I want to play games

It seems that many game developers and old school gamers don’t actually play games. Miyamoto says that he prefers to spend time in the garden, playing guitar, or walking his pet dog. Jaded gamers spend hours reading about games, but don’t really play them much anymore. Me? I love my wii and there are a number of games (across all major platforms) that I have enjoyed recently.

I’m considering a move into the video games industry, but I’m a little concerned that it may diminish my love for games. It seems that the game developer life-cycle goes something like:

  1. Get really into games; play them all the time
  2. Decide to make games; work hard to get into the industry
  3. Make games; work hard to produce a new title every few years

The thing that concerns me is that after the first stage, there seems to be very little time to actually play games. It makes me ask a number of questions: Does making games take away the mystique (such that one is happy to make games rather than play them)? Is game development what I want to do (especially if it takes away from my enjoyment of games)? Are developers mostly inspired by games that they loved many years ago (and can they make truly innovative games in that case)?

I don’t want to spend all my time making games if it means that I become disinterested in them, or if I don’t have time to play them, or if I get so far removed that my games are stuck with outdated notions of gameplay. However, I do want to make games… I suppose I just have to be sure that I always have time to sit down and enjoy them!

4 thoughts on “I want to play games”

  1. It’s very true, since I began working in the screen industry, I watch about 10% of the films (for leisure) that I used to.

    At the end of a day, I may have spent 10 hours looking at a screen, when I come home, I wanna play with my dog.

    It’s a life balance ying and yang thing. A good approach is to set aside some time to just play games for fun, so you don’t forget to do it.

  2. Maybe you can relate this to how your epicurial habits have evolved:

    Once apon a time I liked games, but eventually the best game seemed to be programming games. Programming made gaming feel empty and futile. I’d barely started trying to program games when I realised my ultimate dream was to create a toolkit that let the non-programmer build their own games (games were _real_ simple back then). I didn’t even know what the word compiler meant back then (straight from C64 basic to assembler, oh yeah) but I soon learnt. Got to uni with the plan of a career in low-level programming, but there I met enough architectures to realise I hadn’t abstracted enough, and it was the pure computer science (your telescope is just a distraction) that held my interest. Of course it didn’t take long to see that CS was just that part of discrete pure maths that applied to computers, and the interesting stuff didn’t necessarily have applications.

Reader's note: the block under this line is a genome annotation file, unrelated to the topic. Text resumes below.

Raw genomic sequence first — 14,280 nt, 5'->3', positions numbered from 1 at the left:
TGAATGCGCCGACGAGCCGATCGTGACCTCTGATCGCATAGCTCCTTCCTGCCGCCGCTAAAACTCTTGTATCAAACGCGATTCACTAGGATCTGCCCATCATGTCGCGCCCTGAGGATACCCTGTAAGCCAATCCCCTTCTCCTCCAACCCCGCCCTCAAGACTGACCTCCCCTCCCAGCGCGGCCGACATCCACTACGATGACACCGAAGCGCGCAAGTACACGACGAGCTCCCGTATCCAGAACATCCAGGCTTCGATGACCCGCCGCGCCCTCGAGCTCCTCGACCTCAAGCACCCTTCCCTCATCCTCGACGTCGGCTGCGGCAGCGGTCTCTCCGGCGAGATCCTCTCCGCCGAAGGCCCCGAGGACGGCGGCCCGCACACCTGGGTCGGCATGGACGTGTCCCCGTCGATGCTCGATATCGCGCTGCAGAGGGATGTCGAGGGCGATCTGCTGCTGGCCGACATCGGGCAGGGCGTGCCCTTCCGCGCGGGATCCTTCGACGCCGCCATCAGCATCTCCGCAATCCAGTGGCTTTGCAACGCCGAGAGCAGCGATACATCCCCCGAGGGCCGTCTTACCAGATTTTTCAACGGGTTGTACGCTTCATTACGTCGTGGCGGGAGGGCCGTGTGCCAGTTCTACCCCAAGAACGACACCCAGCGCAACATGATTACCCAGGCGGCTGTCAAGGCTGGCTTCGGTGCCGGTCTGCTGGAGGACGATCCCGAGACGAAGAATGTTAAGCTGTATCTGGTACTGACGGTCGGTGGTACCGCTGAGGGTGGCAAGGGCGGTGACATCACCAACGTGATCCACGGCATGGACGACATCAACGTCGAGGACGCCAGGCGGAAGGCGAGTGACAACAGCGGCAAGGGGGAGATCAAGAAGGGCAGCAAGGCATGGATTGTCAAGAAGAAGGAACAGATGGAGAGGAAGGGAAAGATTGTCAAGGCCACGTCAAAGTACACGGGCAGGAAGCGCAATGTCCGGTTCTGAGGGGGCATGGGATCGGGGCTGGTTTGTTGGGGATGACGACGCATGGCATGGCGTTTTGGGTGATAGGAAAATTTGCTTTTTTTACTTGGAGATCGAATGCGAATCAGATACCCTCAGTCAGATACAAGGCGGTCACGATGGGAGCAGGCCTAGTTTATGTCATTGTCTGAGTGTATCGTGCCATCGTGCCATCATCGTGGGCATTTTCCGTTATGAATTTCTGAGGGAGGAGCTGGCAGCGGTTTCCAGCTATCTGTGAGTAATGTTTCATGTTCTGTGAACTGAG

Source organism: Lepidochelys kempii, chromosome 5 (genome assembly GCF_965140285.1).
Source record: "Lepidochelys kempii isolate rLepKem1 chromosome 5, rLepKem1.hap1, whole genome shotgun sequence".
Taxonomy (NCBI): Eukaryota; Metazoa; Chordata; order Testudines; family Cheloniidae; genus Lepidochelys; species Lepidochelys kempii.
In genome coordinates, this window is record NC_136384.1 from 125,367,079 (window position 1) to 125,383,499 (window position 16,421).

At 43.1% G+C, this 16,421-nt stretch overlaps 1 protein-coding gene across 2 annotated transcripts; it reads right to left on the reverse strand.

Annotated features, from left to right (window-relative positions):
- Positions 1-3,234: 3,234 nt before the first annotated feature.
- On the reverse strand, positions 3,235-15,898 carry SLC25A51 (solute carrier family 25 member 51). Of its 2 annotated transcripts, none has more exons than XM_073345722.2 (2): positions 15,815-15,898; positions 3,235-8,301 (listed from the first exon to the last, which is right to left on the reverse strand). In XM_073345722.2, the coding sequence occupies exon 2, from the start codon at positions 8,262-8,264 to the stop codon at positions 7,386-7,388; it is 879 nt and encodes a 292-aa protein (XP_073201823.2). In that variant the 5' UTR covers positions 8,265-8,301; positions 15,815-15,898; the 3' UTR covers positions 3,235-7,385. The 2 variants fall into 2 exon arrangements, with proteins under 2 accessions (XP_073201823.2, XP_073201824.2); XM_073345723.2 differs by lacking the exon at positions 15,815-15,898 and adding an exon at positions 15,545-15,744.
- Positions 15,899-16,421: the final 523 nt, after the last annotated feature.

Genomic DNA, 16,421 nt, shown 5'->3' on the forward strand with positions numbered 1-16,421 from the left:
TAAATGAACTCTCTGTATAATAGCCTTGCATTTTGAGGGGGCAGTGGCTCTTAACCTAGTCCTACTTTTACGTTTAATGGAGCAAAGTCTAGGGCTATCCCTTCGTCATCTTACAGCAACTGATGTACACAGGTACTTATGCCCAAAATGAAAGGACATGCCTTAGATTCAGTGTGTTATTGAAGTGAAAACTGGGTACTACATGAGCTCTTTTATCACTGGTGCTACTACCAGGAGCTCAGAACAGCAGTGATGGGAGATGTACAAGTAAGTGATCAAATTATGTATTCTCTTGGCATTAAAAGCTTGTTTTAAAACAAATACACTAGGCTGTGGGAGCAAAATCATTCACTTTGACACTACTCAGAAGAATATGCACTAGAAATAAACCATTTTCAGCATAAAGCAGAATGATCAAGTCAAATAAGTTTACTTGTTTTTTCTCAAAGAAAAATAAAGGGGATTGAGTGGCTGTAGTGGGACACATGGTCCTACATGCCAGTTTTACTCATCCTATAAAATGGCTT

Parallel to all this I developed a fondness for other people (it took me much longer than most to discover the existence of people worthy of fondness), and eventually realised that however much these things might fascinate me, the search for a deeper meaning would never bottom out – there is no base case – I would never find anything I could actually care about besides humanity.

    Slowly all that maths stuff became the means to an end rather than an end itself, but tonight it kinda came full circle: I caught up with an old, dear friend passing through town and while hanging with the resultant gang, had my first shot on a Wii. Tonight I enjoyed gaming without reservation for the first time in at least 15 years.

  3. Greg:

    Thanks for the well-considered and personal response. ^_^

    Aside from clearly communicating a process of intellectual and interpersonal maturation, I think that you’ve just written the best ever advertisement for the Wii. 😛

  4. Well too much of anything is usually not good. I think probably having an idea, making an awesome game (at least, in your mind) and then taking a break for a few years (like Ico/Shadow of the Colossus) is probably the way to go. Once you get caught into the trap of making games for money’s sake you’ll probably never be able to make good games again.

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